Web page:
I believe that when they first got married there was some kind of love in their relationship, but when they realized they could not conceive a child Don Elias blamed his wife. Even though it was most likely he was the infertile one, he treated her as if all she was good for was to take care of him like a maid. This is what made her a hard, bitter old woman. Dona Matilida believes it was her fault, and feels guilty about not being able to provide him with a child he so greatly desired. This caused her to turn a blind eye to what he was doing around town with other women.
Elizabeth’s coldness was the main cause of her husband’s disloyalty but she forgives him and does what is possible to keep her family together which is the most significant thing to her. Abigail and Elizabeth had both positive and negative characteristics. Abigail is a really good leader. She is also a liar and manipulates all her friends
She lives a stagnant life and does not move forward in finding the fulfillment she needs. Although she tried to make conversation that would please her husband by asking him, “Henry, could we have wine at dinner?” and, “Henry, at those prized fights, do the men hurt each other very much?” (p. 636), this is a conversation that would only interest Elisa’s husband and not herself. Elisa seems to have accepted the societal norms of living by the man’s rules. Women in this era had their housewife duties and took care of their husbands regardless of what their needs or wants were. Gender inequality was normal during the time this story was written.
Wright was a wonderful woman who got along with anyone and was very caring. She was manipulated by her husband he dominated her, keeping her from the rest of the community. Mrs. Wright could only hide her emotions deep inside her and only worsening that torture day by day as he abused her. She had no one to turn to because they had lived so far away. Mr. Wright was killing her slowly but surely and she had no choice but to deal with the agony he put her through.
She was portrayed to be cooperative and compliant to her husband who had took away the happiness in Minnie Foster’s life. In the story, two neighbor women slowly began unmasking the evidence and truth of Minnie Fosters’ conviction, the murder of her husband. Surprisingly, the neighbor women covered the evidence from their husbands because of Minnie Foster’s hard and sad life. In this story, and what must have held true in some instances, even though women respected and obeyed their husbands, they held value and perhaps felt pity for themselves and other women alike. The neighbor women were more observant than their husbands who had been given the same opportunity to unmask the truth.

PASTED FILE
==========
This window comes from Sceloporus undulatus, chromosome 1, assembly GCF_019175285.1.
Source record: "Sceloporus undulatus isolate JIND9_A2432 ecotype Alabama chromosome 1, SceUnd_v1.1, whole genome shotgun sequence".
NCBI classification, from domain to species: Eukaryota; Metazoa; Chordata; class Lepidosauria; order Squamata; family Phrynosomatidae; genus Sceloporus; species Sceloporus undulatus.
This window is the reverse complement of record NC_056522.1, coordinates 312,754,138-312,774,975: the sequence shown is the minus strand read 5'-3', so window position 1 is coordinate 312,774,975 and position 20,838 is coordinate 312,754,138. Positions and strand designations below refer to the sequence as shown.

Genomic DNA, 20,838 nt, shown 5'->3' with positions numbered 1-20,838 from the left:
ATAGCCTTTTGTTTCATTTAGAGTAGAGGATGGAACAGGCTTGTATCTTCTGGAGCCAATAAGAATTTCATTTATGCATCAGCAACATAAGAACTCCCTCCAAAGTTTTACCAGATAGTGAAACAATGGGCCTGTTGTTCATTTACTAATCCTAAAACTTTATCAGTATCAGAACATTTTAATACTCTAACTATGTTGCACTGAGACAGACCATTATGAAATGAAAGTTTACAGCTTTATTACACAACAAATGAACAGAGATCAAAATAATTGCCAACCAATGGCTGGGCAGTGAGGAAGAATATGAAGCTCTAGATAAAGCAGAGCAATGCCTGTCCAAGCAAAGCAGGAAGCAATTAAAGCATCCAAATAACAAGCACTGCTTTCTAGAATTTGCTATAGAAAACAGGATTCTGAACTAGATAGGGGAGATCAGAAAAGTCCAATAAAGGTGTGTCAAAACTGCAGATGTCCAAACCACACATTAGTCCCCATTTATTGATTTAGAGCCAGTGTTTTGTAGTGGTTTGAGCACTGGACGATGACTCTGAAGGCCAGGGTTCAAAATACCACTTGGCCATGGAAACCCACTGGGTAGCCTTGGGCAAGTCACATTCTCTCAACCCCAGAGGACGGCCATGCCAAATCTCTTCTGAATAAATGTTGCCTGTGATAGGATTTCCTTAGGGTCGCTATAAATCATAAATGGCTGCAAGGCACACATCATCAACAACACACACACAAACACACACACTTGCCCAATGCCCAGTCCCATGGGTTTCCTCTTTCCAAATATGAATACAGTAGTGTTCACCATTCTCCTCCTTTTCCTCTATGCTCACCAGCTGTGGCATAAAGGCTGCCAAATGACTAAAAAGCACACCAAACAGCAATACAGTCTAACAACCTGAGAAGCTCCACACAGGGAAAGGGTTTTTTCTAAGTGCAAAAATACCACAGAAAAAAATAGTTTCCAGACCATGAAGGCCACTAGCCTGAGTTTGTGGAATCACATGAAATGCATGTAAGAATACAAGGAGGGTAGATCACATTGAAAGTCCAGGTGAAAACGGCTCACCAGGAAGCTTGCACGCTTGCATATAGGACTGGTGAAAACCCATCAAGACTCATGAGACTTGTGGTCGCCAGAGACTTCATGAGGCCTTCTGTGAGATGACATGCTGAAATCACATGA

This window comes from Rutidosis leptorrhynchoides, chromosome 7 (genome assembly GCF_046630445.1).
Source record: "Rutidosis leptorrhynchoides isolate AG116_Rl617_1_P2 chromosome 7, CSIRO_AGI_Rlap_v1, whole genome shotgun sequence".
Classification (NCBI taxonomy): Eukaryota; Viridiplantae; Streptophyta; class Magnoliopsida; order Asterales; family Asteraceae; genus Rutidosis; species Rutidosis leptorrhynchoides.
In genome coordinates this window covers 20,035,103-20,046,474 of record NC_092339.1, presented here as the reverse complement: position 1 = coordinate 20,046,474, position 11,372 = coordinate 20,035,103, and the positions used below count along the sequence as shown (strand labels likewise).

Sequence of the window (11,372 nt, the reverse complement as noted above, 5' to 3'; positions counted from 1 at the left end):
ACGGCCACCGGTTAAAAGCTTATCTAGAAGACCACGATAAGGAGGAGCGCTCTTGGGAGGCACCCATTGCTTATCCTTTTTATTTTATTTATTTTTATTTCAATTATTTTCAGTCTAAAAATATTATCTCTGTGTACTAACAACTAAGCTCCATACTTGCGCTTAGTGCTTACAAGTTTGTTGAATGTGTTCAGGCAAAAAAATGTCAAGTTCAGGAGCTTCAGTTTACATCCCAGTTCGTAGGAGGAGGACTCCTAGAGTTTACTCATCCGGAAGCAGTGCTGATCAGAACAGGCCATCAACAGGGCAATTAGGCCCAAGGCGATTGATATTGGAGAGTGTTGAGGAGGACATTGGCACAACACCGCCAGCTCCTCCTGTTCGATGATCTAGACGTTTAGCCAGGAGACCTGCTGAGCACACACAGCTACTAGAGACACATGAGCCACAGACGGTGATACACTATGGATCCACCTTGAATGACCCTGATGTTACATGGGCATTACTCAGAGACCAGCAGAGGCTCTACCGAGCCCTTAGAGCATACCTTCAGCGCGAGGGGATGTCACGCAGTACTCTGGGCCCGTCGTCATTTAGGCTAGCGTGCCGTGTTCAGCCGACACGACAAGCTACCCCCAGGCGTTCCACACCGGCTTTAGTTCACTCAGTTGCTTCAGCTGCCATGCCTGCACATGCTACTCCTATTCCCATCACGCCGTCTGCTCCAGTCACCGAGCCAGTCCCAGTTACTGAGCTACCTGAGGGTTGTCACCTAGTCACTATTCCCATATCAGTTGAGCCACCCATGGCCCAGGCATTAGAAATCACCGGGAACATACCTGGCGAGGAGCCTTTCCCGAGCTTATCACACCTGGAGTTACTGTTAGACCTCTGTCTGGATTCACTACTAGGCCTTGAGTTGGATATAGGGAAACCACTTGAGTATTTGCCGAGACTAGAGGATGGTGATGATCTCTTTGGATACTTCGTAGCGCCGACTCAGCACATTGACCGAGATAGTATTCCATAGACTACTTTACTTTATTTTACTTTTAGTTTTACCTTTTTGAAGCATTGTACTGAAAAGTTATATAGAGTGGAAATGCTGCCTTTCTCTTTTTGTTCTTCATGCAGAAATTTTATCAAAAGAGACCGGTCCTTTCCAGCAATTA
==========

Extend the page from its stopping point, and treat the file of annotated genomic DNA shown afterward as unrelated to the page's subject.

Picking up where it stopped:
He tried to save his wife from the humiliation and the torture she was about to endure, but she made it very clear through her trial how she felt about him. “‘I have my own man?” Mu glanced at her husband and smirked. She straightened up and said, “My man is nothing. He is no good, I mean in bed. He always comes before I feel anything.’” She treats her husband poorly in front of the whole town, even after he tried to help her out.
Minerva's father did something to enrage her. He cheated on her mother. When she found out she got very mad and I think she might have taken it out on Trujillo a little bit. However Minerva finally does accept what happened as irreversible. She tells her father "I know the clouds have already rained" as if to say that it happened and there's nothing anyone can do.
In contrast to Cindy’s new found self esteem, her mother seemed to uphold a strong lack of confidence in her daughter and in herself as well. By the same token, in the second article “The Thrill of Victory … The Agony of Parents”, the author presents the opposition through her mother. Jennifer Schwind’s mother appeared as an embarrassment to her publicly and emotionally. “In a voice so screeching that it rivaled fingernails on a blackboard, she told him that he was a disgraceful coach and that he should be ashamed of himself” (Pawlak 3). While in her mother’s eyes, she only supported her daughter and craved the absolute best for her child.
Emilia is Desdemona’s maid and she has a mind of her own. Through discussions she has with Desdemona the reader can concur that she will do anything necessary to get to the top even if that is sleeping around. She also says in one of her and Desdemona’s conversations that women only cheat because men have taught them to do so by neglecting them and fraternizing with other women. Emilia is a woman who although different from Desdemona is not all bad. She is as duped by her husband, Iago, as much as the rest of the cast and she tries to amend her wrongdoings in the end by telling the truth to Othello although she is too late to save her mistress, Desdemona.
Throughout the story, we constantly hear of the grandmother’s judgmental views of the misfit. However, when she is faced with her death in the end, her hypocritical side shines through. She tells the Misfit that they are in the same category; that they are both good people. The grandmother, in her way of pleading, tries to convince the Misfit that he is indeed a “good man” even though she thought of him as a terrible person before he held her life in his